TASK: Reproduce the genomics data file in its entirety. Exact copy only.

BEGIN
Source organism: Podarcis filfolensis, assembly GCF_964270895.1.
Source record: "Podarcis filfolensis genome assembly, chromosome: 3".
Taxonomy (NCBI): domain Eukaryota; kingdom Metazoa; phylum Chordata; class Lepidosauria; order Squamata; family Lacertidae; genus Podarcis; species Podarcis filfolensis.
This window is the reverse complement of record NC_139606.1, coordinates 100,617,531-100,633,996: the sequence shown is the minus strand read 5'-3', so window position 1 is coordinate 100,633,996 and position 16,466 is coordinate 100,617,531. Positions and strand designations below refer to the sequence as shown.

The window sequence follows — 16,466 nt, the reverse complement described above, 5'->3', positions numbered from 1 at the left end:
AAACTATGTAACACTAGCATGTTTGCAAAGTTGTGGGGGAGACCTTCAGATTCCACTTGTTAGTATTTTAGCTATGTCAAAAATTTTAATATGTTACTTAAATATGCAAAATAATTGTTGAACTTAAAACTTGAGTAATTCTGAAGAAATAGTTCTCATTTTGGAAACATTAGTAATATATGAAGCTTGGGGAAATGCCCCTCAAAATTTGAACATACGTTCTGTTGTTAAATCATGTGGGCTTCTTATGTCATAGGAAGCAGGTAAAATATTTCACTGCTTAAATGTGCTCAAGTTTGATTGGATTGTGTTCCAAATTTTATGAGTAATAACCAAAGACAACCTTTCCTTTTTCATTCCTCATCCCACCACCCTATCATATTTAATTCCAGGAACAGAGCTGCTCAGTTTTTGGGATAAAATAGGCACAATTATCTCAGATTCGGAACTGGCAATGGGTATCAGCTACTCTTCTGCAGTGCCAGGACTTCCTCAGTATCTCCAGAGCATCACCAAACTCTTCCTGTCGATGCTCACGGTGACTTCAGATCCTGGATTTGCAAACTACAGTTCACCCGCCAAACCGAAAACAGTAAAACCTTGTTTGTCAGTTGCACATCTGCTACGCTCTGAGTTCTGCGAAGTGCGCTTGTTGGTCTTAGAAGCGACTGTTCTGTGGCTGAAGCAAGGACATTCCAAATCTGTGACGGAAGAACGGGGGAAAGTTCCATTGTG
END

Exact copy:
Source organism: Podarcis filfolensis, assembly GCF_964270895.1.
Source record: "Podarcis filfolensis genome assembly, chromosome: 3".
Taxonomy (NCBI): domain Eukaryota; kingdom Metazoa; phylum Chordata; class Lepidosauria; order Squamata; family Lacertidae; genus Podarcis; species Podarcis filfolensis.
This window is the reverse complement of record NC_139606.1, coordinates 100,617,531-100,633,996: the sequence shown is the minus strand read 5'-3', so window position 1 is coordinate 100,633,996 and position 16,466 is coordinate 100,617,531. Positions and strand designations below refer to the sequence as shown.

The window sequence follows — 16,466 nt, the reverse complement described above, 5'->3', positions numbered from 1 at the left end:
AAACTATGTAACACTAGCATGTTTGCAAAGTTGTGGGGGAGACCTTCAGATTCCACTTGTTAGTATTTTAGCTATGTCAAAAATTTTAATATGTTACTTAAATATGCAAAATAATTGTTGAACTTAAAACTTGAGTAATTCTGAAGAAATAGTTCTCATTTTGGAAACATTAGTAATATATGAAGCTTGGGGAAATGCCCCTCAAAATTTGAACATACGTTCTGTTGTTAAATCATGTGGGCTTCTTATGTCATAGGAAGCAGGTAAAATATTTCACTGCTTAAATGTGCTCAAGTTTGATTGGATTGTGTTCCAAATTTTATGAGTAATAACCAAAGACAACCTTTCCTTTTTCATTCCTCATCCCACCACCCTATCATATTTAATTCCAGGAACAGAGCTGCTCAGTTTTTGGGATAAAATAGGCACAATTATCTCAGATTCGGAACTGGCAATGGGTATCAGCTACTCTTCTGCAGTGCCAGGACTTCCTCAGTATCTCCAGAGCATCACCAAACTCTTCCTGTCGATGCTCACGGTGACTTCAGATCCTGGATTTGCAAACTACAGTTCACCCGCCAAACCGAAAACAGTAAAACCTTGTTTGTCAGTTGCACATCTGCTACGCTCTGAGTTCTGCGAAGTGCGCTTGTTGGTCTTAGAAGCGACTGTTCTGTGGCTGAAGCAAGGACATTCCAAATCTGTGACGGAAGAACGGGGGAAAGTTCCATTGTG